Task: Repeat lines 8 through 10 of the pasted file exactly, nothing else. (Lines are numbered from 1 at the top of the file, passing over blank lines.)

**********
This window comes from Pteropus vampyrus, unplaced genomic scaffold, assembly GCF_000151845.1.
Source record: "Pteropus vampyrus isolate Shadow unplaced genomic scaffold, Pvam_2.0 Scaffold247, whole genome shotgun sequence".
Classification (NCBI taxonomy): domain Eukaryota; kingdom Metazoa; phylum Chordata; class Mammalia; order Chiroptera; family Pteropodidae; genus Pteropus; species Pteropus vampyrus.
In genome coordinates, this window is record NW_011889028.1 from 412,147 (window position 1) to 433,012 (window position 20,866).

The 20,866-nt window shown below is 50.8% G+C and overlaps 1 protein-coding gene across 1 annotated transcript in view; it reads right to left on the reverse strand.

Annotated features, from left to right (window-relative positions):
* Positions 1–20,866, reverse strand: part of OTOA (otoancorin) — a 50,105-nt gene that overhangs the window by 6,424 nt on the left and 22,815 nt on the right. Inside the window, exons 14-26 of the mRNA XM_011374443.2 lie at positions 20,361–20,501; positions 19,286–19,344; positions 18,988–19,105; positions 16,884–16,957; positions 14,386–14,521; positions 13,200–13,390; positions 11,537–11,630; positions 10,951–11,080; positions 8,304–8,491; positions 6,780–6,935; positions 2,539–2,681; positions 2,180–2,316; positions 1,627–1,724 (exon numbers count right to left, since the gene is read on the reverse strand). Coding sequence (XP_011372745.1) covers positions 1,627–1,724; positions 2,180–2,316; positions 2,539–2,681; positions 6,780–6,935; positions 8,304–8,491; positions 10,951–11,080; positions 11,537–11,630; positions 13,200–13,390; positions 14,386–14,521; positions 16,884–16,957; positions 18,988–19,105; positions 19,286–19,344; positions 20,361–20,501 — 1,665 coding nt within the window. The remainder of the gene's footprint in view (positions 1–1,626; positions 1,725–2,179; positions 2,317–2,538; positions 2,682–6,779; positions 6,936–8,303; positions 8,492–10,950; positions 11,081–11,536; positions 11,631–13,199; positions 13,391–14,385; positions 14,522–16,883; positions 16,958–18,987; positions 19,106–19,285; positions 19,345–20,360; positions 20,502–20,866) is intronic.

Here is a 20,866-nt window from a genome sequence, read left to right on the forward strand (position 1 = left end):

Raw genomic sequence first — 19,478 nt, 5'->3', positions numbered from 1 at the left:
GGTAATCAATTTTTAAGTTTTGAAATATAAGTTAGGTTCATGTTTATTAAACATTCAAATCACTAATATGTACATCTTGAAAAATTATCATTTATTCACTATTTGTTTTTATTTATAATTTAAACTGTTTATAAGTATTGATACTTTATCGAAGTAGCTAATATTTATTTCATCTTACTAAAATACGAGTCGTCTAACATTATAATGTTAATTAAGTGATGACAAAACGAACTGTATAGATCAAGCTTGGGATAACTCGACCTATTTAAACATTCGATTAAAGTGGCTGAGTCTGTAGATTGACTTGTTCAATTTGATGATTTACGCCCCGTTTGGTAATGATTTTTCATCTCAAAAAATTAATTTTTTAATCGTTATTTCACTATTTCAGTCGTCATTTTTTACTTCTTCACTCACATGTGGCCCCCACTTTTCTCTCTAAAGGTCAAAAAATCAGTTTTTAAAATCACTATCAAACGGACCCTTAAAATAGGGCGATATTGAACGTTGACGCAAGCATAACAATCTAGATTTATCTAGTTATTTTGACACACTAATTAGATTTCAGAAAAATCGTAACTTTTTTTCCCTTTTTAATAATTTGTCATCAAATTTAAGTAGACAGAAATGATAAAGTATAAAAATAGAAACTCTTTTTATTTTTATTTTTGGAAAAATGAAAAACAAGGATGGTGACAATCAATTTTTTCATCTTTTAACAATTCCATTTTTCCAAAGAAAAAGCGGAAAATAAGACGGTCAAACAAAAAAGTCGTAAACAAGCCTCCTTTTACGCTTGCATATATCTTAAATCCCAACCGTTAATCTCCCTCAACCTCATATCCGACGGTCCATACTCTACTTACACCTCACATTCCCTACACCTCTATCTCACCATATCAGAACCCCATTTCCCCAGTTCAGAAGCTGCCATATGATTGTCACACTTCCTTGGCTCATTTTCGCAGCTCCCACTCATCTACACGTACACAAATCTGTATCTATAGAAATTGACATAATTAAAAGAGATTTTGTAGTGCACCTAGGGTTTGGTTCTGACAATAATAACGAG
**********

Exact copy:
Here is a 20,866-nt window from a genome sequence, read left to right on the forward strand (position 1 = left end):

Raw genomic sequence first — 19,478 nt, 5'->3', positions numbered from 1 at the left:
GGTAATCAATTTTTAAGTTTTGAAATATAAGTTAGGTTCATGTTTATTAAACATTCAAATCACTAATATGTACATCTTGAAAAATTATCATTTATTCACTATTTGTTTTTATTTATAATTTAAACTGTTTATAAGTATTGATACTTTATCGAAGTAGCTAATATTTATTTCATCTTACTAAAATACGAGTCGTCTAACATTATAATGTTAATTAAGTGATGACAAAACGAACTGTATAGATCAAGCTTGGGATAACTCGACCTATTTAAACATTCGATTAAAGTGGCTGAGTCTGTAGATTGACTTGTTCAATTTGATGATTTACGCCCCGTTTGGTAATGATTTTTCATCTCAAAAAATTAATTTTTTAATCGTTATTTCACTATTTCAGTCGTCATTTTTTACTTCTTCACTCACATGTGGCCCCCACTTTTCTCTCTAAAGGTCAAAAAATCAGTTTTTAAAATCACTATCAAACGGACCCTTAAAATAGGGCGATATTGAACGTTGACGCAAGCATAACAATCTAGATTTATCTAGTTATTTTGACACACTAATTAGATTTCAGAAAAATCGTAACTTTTTTTCCCTTTTTAATAATTTGTCATCAAATTTAAGTAGACAGAAATGATAAAGTATAAAAATAGAAACTCTTTTTATTTTTATTTTTGGAAAAATGAAAAACAAGGATGGTGACAATCAATTTTTTCATCTTTTAACAATTCCATTTTTCCAAAGAAAAAGCGGAAAATAAGACGGTCAAACAAAAAAGTCGTAAACAAGCCTCCTTTTACGCTTGCATATATCTTAAATCCCAACCGTTAATCTCCCTCAACCTCATATCCGACGGTCCATACTCTACTTACACCTCACATTCCCTACACCTCTATCTCACCATATCAGAACCCCATTTCCCCAGTTCAGAAGCTGCCATATGATTGTCACACTTCCTTGGCTCATTTTCGCAGCTCCCACTCATCTACACGTACACAAATCTGTATCTATAGAAATTGACATAATTAAAAGAGATTTTGTAGTGCACCTAGGGTTTGGTTCTGACAATAATAACGAG